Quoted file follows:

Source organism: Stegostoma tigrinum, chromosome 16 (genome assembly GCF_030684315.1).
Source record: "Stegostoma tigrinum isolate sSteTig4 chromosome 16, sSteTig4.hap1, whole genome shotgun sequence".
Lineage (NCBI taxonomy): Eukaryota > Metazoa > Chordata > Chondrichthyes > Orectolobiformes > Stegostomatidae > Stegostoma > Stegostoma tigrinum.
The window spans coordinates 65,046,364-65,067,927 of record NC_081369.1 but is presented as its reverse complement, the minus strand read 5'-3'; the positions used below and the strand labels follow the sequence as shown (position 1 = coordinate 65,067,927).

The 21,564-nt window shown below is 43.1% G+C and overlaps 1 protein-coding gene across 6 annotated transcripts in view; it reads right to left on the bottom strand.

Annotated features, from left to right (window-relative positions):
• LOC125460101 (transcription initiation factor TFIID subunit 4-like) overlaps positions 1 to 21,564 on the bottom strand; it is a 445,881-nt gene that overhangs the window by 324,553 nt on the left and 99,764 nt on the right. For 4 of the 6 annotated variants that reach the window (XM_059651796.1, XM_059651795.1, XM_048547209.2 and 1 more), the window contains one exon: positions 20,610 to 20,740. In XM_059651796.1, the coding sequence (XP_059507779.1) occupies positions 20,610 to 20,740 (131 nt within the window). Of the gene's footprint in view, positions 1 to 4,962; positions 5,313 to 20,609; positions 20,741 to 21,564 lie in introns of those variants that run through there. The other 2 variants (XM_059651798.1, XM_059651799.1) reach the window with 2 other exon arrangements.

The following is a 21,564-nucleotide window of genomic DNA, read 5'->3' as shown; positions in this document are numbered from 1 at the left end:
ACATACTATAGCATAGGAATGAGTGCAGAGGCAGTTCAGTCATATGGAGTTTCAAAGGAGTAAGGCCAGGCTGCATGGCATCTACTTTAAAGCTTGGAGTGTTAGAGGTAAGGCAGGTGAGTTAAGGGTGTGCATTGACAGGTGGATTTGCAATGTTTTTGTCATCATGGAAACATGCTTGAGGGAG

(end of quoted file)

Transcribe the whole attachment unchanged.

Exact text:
Source organism: Stegostoma tigrinum, chromosome 16 (genome assembly GCF_030684315.1).
Source record: "Stegostoma tigrinum isolate sSteTig4 chromosome 16, sSteTig4.hap1, whole genome shotgun sequence".
Lineage (NCBI taxonomy): Eukaryota > Metazoa > Chordata > Chondrichthyes > Orectolobiformes > Stegostomatidae > Stegostoma > Stegostoma tigrinum.
The window spans coordinates 65,046,364-65,067,927 of record NC_081369.1 but is presented as its reverse complement, the minus strand read 5'-3'; the positions used below and the strand labels follow the sequence as shown (position 1 = coordinate 65,067,927).

The 21,564-nt window shown below is 43.1% G+C and overlaps 1 protein-coding gene across 6 annotated transcripts in view; it reads right to left on the bottom strand.

Annotated features, from left to right (window-relative positions):
• LOC125460101 (transcription initiation factor TFIID subunit 4-like) overlaps positions 1 to 21,564 on the bottom strand; it is a 445,881-nt gene that overhangs the window by 324,553 nt on the left and 99,764 nt on the right. For 4 of the 6 annotated variants that reach the window (XM_059651796.1, XM_059651795.1, XM_048547209.2 and 1 more), the window contains one exon: positions 20,610 to 20,740. In XM_059651796.1, the coding sequence (XP_059507779.1) occupies positions 20,610 to 20,740 (131 nt within the window). Of the gene's footprint in view, positions 1 to 4,962; positions 5,313 to 20,609; positions 20,741 to 21,564 lie in introns of those variants that run through there. The other 2 variants (XM_059651798.1, XM_059651799.1) reach the window with 2 other exon arrangements.

The following is a 21,564-nucleotide window of genomic DNA, read 5'->3' as shown; positions in this document are numbered from 1 at the left end:
ACATACTATAGCATAGGAATGAGTGCAGAGGCAGTTCAGTCATATGGAGTTTCAAAGGAGTAAGGCCAGGCTGCATGGCATCTACTTTAAAGCTTGGAGTGTTAGAGGTAAGGCAGGTGAGTTAAGGGTGTGCATTGACAGGTGGATTTGCAATGTTTTTGTCATCATGGAAACATGCTTGAGGGAG